India’s economy may expand more than China’s in the next 10 years if the world’s second- most populous nation lifts curbs on foreign investment in retail and boosts spending on roads and bridges, Nouriel Roubini said.
“I’m very optimistic about India’s future growth” because the economy is driven by domestic demand while China relies more on exports, the New York University professor and chairman of Roubini Global Economics who predicted the global financial crisis said in New Delhi yesterday. “The challenge for India will be to sustain 9 percent growth and at the same time keep inflation under control.”
Roubini joins Morgan Stanley in predicting India will grow faster than China. Prime Minister Manmohan Singh’s government plans to double spending on roads, ports and power plants to $1 trillion in the five years to 2017 to improve the quality of India’s infrastructure, which is ranked below Sri Lanka and war-ravaged Ivory Coast.
The South Asian country’s gross domestic product climbed 8.9 percent for a second straight quarter in July to September, the government said this week. O.P. Bhatt, chairman at the State Bank of India, the country’s biggest, said today 10 percent growth for the nation “is inevitable.”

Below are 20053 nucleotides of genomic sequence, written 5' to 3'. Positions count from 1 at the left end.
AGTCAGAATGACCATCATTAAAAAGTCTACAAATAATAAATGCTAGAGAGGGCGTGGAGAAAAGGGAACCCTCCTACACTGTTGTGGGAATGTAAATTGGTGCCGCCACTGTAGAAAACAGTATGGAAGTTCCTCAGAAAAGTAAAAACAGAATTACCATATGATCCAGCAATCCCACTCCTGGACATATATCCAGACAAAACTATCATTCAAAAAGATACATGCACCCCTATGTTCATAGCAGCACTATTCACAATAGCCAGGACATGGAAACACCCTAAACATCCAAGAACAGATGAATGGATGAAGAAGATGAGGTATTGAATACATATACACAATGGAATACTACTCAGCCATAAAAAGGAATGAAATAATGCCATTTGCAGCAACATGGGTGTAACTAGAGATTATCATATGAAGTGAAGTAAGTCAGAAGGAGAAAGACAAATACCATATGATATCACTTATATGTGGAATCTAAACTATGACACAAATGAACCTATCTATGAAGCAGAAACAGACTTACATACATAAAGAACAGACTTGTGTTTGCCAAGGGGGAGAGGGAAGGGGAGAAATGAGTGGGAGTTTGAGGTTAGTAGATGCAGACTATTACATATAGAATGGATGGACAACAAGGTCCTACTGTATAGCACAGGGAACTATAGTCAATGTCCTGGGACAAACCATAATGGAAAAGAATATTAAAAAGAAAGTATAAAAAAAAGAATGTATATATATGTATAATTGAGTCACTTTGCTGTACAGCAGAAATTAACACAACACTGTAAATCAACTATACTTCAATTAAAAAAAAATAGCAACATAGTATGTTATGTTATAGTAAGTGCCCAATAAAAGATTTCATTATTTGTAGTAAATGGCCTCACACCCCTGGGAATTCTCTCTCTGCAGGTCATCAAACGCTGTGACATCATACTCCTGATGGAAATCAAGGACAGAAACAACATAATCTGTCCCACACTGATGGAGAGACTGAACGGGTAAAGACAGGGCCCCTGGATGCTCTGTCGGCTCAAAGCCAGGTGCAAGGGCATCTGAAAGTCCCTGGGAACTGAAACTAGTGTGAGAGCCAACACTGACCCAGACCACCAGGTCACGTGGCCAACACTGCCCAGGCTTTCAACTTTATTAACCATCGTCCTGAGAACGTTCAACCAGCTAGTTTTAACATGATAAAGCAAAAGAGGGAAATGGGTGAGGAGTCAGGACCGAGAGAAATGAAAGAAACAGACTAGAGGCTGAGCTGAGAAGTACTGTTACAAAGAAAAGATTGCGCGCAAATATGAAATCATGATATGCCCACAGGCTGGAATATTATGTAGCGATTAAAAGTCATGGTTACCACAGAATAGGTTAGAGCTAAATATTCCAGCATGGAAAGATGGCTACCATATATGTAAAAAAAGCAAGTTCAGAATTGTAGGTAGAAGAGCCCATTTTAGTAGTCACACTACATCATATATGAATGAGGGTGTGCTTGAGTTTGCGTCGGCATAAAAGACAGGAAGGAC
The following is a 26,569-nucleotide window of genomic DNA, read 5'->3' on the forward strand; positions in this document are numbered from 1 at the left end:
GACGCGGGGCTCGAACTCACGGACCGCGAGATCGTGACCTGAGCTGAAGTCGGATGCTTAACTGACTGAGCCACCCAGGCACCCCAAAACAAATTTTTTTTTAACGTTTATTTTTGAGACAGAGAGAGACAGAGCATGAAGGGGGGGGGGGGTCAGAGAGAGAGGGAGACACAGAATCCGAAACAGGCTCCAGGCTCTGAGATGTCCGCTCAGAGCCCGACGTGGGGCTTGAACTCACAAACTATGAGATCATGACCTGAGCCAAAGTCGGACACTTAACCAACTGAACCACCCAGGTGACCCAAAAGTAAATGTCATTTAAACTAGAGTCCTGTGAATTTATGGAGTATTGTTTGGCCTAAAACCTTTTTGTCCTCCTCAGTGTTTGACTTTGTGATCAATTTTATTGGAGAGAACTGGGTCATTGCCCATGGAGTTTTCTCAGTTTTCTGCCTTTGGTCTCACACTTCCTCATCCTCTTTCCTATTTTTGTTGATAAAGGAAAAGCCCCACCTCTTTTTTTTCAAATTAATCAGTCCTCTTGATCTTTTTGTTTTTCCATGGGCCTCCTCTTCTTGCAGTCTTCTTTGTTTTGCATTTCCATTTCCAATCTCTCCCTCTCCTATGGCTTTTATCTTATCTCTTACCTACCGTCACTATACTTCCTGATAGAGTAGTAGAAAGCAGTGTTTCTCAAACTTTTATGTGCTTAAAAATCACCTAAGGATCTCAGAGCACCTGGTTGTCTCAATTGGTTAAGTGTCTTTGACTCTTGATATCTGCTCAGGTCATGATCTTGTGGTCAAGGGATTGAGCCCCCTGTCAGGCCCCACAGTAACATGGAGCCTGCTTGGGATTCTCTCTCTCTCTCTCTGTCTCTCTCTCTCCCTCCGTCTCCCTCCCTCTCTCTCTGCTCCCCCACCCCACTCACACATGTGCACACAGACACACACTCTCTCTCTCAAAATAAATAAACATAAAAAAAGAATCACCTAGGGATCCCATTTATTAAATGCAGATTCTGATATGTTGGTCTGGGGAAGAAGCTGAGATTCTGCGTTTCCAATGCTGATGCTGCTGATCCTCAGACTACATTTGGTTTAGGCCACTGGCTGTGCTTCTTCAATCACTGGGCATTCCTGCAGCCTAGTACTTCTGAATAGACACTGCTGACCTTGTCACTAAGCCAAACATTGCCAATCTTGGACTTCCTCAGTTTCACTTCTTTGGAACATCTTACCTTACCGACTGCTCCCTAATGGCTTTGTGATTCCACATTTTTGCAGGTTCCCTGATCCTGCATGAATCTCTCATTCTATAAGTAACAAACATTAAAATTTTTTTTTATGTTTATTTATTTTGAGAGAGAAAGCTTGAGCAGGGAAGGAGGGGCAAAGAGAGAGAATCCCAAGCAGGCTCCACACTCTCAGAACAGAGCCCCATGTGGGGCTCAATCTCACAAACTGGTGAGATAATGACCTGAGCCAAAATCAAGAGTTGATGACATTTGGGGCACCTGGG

Indian laws, aimed at protecting small store owners, limit overseas investment to single-brand retail or wholesale operations. Wal-Mart Stores Inc., the world’s largest retailer, and rivals including Carrefour SA and Tesco Plc are pushing the government to allow foreign investment after the trade ministry invited views from the industry on removing the restriction.
Wal-Mart Chief Executive Officer Michael Duke said in October he is “optimistic” that non-Indian companies will be allowed to invest in the country. Organized retail may create as many as 3 million jobs in the next five years in India, according to Duke.
India’s economy bucked a growth slowdown in Asian neighbors from Thailand to Malaysia, where currency appreciation and risks to exports from Europe’s debt crisis and U.S. unemployment have clouded the outlook.
India’s factory output last month grew at the fastest pace in six months, according to the Purchasing Managers’ Index compiled by HSBC Holdings Plc and Markit Economics. The nation’s service industry expanded at the quickest pace in four months in November, the companies said in a statement today. Exports in October grew 21.3 percent, a separate report showed.
“China is likely to slow in the coming years gradually and India’s growth is likely to accelerate,” boosted by a young population and higher consumption, Roubini said.
India will add 136 million workers, more than the population of Japan, by 2020 compared with 23 million for China, Morgan Stanley economist Chetan Ahya said in August. That will help the nation tap into a rising pool of savings and help finance infrastructure projects, he said.
Morgan Stanley expects India to overtake China as the world’s fastest-growing major economy by 2015. India’s growth may accelerate to 9.5 percent between 2011 and 2015, Ahya said.
India can sustain a growth rate of 9 percent by raising productivity and addressing supply-side issues, Roubini said yesterday.